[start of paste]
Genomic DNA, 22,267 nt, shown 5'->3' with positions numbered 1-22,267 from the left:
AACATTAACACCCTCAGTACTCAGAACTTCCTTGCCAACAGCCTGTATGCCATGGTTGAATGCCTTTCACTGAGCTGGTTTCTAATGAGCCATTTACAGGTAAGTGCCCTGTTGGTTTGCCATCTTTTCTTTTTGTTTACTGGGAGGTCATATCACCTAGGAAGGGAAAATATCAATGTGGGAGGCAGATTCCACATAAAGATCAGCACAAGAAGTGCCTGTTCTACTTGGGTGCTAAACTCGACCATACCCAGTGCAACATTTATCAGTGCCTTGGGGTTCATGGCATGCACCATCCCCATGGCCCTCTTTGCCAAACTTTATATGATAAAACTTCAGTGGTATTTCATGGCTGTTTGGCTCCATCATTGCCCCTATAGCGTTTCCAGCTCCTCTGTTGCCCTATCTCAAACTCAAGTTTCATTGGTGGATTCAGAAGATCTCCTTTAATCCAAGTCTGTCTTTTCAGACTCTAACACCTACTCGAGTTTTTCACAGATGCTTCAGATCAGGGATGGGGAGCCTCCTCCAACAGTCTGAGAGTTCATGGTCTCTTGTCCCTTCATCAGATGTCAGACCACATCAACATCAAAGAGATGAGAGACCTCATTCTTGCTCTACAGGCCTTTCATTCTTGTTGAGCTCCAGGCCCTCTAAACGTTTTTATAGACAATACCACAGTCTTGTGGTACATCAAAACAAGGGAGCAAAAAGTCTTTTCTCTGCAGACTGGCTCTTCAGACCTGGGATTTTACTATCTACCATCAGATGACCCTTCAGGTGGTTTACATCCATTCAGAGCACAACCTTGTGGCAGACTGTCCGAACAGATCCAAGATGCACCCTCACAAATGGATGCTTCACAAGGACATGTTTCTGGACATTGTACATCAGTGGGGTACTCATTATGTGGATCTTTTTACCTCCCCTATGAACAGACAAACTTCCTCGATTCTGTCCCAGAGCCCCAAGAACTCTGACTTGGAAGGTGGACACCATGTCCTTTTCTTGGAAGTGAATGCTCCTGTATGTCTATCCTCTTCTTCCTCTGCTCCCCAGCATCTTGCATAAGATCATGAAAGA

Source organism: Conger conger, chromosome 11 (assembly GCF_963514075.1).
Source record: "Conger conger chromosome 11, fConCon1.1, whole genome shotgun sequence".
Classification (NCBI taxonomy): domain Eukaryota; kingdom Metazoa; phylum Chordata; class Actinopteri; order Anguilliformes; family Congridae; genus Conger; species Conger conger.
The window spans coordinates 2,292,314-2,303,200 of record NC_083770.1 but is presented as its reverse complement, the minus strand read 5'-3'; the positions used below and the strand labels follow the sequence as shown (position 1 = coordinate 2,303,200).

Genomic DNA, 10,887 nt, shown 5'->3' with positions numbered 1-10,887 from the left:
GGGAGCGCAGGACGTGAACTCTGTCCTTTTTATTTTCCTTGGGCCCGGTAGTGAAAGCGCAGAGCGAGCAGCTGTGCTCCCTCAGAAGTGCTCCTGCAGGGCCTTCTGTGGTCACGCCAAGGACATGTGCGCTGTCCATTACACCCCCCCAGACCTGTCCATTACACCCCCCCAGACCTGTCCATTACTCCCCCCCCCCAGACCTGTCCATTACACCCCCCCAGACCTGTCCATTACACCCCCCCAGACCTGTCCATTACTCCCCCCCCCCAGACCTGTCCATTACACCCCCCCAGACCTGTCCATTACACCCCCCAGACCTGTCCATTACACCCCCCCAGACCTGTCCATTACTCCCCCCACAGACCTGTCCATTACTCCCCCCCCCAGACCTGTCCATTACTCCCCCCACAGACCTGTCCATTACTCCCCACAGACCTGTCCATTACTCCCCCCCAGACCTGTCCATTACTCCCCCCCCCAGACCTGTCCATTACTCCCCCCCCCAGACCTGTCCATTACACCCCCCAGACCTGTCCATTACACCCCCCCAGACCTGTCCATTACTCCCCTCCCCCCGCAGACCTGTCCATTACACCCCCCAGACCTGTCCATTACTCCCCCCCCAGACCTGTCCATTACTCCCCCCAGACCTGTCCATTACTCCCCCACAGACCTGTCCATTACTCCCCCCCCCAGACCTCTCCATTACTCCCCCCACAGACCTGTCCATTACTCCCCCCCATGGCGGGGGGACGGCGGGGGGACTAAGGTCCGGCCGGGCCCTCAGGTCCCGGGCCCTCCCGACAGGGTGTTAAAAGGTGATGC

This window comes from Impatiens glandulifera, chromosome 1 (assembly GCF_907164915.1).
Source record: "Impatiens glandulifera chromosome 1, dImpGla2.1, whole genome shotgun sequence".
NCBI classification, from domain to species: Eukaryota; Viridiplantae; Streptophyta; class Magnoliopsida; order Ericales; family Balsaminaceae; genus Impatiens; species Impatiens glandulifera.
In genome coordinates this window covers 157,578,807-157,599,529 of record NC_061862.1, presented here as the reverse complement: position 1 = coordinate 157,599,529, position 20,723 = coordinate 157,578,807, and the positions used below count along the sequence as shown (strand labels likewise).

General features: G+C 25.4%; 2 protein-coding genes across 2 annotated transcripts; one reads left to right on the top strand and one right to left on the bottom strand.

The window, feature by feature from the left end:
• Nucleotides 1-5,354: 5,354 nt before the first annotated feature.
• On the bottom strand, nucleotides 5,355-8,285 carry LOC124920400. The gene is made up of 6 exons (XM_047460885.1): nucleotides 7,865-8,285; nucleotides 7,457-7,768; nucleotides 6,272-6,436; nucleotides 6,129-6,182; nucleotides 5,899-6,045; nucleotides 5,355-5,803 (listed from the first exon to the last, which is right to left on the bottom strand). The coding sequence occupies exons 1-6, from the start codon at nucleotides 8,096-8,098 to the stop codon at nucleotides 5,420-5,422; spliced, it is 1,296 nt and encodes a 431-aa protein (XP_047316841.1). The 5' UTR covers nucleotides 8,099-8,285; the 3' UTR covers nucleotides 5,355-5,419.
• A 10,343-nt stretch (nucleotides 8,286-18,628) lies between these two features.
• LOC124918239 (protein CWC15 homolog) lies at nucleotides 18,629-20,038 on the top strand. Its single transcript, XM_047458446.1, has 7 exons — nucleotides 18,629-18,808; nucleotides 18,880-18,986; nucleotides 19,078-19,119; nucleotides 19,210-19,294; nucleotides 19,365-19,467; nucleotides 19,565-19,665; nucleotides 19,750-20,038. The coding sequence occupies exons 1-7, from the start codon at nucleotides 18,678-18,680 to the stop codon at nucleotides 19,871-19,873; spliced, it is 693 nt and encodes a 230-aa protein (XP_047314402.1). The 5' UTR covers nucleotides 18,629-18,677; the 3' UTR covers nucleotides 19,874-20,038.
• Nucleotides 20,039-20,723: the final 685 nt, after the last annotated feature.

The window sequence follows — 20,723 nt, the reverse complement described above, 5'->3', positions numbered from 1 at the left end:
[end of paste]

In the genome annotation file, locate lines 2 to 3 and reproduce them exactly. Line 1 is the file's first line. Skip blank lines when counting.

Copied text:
AACATTAACACCCTCAGTACTCAGAACTTCCTTGCCAACAGCCTGTATGCCATGGTTGAATGCCTTTCACTGAGCTGGTTTCTAATGAGCCATTTACAGGTAAGTGCCCTGTTGGTTTGCCATCTTTTCTTTTTGTTTACTGGGAGGTCATATCACCTAGGAAGGGAAAATATCAATGTGGGAGGCAGATTCCACATAAAGATCAGCACAAGAAGTGCCTGTTCTACTTGGGTGCTAAACTCGACCATACCCAGTGCAACATTTATCAGTGCCTTGGGGTTCATGGCATGCACCATCCCCATGGCCCTCTTTGCCAAACTTTATATGATAAAACTTCAGTGGTATTTCATGGCTGTTTGGCTCCATCATTGCCCCTATAGCGTTTCCAGCTCCTCTGTTGCCCTATCTCAAACTCAAGTTTCATTGGTGGATTCAGAAGATCTCCTTTAATCCAAGTCTGTCTTTTCAGACTCTAACACCTACTCGAGTTTTTCACAGATGCTTCAGATCAGGGATGGGGAGCCTCCTCCAACAGTCTGAGAGTTCATGGTCTCTTGTCCCTTCATCAGATGTCAGACCACATCAACATCAAAGAGATGAGAGACCTCATTCTTGCTCTACAGGCCTTTCATTCTTGTTGAGCTCCAGGCCCTCTAAACGTTTTTATAGACAATACCACAGTCTTGTGGTACATCAAAACAAGGGAGCAAAAAGTCTTTTCTCTGCAGACTGGCTCTTCAGACCTGGGATTTTACTATCTACCATCAGATGACCCTTCAGGTGGTTTACATCCATTCAGAGCACAACCTTGTGGCAGACTGTCCGAACAGATCCAAGATGCACCCTCACAAATGGATGCTTCACAAGGACATGTTTCTGGACATTGTACATCAGTGGGGTACTCATTATGTGGATCTTTTTACCTCCCCTATGAACAGACAAACTTCCTCGATTCTGTCCCAGAGCCCCAAGAACTCTGACTTGGAAGGTGGACACCATGTCCTTTTCTTGGAAGTGAATGCTCCTGTATGTCTATCCTCTTCTTCCTCTGCTCCCCAGCATCTTGCATAAGATCATGAAAGA

Source organism: Conger conger, chromosome 11 (assembly GCF_963514075.1).